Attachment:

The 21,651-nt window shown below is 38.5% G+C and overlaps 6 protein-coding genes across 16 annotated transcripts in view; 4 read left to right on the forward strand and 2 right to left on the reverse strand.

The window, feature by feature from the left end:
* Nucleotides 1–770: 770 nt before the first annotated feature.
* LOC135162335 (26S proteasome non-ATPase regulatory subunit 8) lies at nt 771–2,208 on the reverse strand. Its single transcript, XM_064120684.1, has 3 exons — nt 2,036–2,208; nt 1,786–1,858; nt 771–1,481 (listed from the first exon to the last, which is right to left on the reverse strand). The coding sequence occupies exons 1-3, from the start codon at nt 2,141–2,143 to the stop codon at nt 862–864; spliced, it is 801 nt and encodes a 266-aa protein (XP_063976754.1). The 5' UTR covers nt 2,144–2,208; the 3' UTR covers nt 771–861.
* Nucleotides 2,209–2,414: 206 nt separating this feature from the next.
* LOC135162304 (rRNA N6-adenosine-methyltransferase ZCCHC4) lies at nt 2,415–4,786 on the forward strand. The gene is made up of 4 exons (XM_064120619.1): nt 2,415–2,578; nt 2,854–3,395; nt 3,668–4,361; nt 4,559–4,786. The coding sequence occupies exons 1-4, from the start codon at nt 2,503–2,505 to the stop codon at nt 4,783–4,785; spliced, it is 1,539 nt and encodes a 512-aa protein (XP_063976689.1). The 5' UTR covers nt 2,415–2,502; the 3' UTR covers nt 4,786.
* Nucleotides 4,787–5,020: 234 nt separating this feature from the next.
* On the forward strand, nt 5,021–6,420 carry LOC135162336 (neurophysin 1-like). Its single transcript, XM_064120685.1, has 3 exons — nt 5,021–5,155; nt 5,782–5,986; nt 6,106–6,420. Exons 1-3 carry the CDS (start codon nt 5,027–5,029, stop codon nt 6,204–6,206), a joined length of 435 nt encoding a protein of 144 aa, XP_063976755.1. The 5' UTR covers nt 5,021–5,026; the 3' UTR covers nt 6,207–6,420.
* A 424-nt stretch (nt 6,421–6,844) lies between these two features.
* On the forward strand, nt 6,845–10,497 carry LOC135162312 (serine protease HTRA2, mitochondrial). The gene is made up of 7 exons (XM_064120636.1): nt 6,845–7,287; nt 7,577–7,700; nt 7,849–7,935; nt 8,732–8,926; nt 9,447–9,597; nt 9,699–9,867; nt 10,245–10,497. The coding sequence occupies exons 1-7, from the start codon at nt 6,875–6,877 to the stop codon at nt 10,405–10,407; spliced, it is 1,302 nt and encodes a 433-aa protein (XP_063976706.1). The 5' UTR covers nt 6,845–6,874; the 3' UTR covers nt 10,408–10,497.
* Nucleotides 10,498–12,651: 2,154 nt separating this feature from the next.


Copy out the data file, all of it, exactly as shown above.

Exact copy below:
The 21,651-nt window shown below is 38.5% G+C and overlaps 6 protein-coding genes across 16 annotated transcripts in view; 4 read left to right on the forward strand and 2 right to left on the reverse strand.

The window, feature by feature from the left end:
* Nucleotides 1–770: 770 nt before the first annotated feature.
* LOC135162335 (26S proteasome non-ATPase regulatory subunit 8) lies at nt 771–2,208 on the reverse strand. Its single transcript, XM_064120684.1, has 3 exons — nt 2,036–2,208; nt 1,786–1,858; nt 771–1,481 (listed from the first exon to the last, which is right to left on the reverse strand). The coding sequence occupies exons 1-3, from the start codon at nt 2,141–2,143 to the stop codon at nt 862–864; spliced, it is 801 nt and encodes a 266-aa protein (XP_063976754.1). The 5' UTR covers nt 2,144–2,208; the 3' UTR covers nt 771–861.
* Nucleotides 2,209–2,414: 206 nt separating this feature from the next.
* LOC135162304 (rRNA N6-adenosine-methyltransferase ZCCHC4) lies at nt 2,415–4,786 on the forward strand. The gene is made up of 4 exons (XM_064120619.1): nt 2,415–2,578; nt 2,854–3,395; nt 3,668–4,361; nt 4,559–4,786. The coding sequence occupies exons 1-4, from the start codon at nt 2,503–2,505 to the stop codon at nt 4,783–4,785; spliced, it is 1,539 nt and encodes a 512-aa protein (XP_063976689.1). The 5' UTR covers nt 2,415–2,502; the 3' UTR covers nt 4,786.
* Nucleotides 4,787–5,020: 234 nt separating this feature from the next.
* On the forward strand, nt 5,021–6,420 carry LOC135162336 (neurophysin 1-like). Its single transcript, XM_064120685.1, has 3 exons — nt 5,021–5,155; nt 5,782–5,986; nt 6,106–6,420. Exons 1-3 carry the CDS (start codon nt 5,027–5,029, stop codon nt 6,204–6,206), a joined length of 435 nt encoding a protein of 144 aa, XP_063976755.1. The 5' UTR covers nt 5,021–5,026; the 3' UTR covers nt 6,207–6,420.
* A 424-nt stretch (nt 6,421–6,844) lies between these two features.
* On the forward strand, nt 6,845–10,497 carry LOC135162312 (serine protease HTRA2, mitochondrial). The gene is made up of 7 exons (XM_064120636.1): nt 6,845–7,287; nt 7,577–7,700; nt 7,849–7,935; nt 8,732–8,926; nt 9,447–9,597; nt 9,699–9,867; nt 10,245–10,497. The coding sequence occupies exons 1-7, from the start codon at nt 6,875–6,877 to the stop codon at nt 10,405–10,407; spliced, it is 1,302 nt and encodes a 433-aa protein (XP_063976706.1). The 5' UTR covers nt 6,845–6,874; the 3' UTR covers nt 10,408–10,497.
* Nucleotides 10,498–12,651: 2,154 nt separating this feature from the next.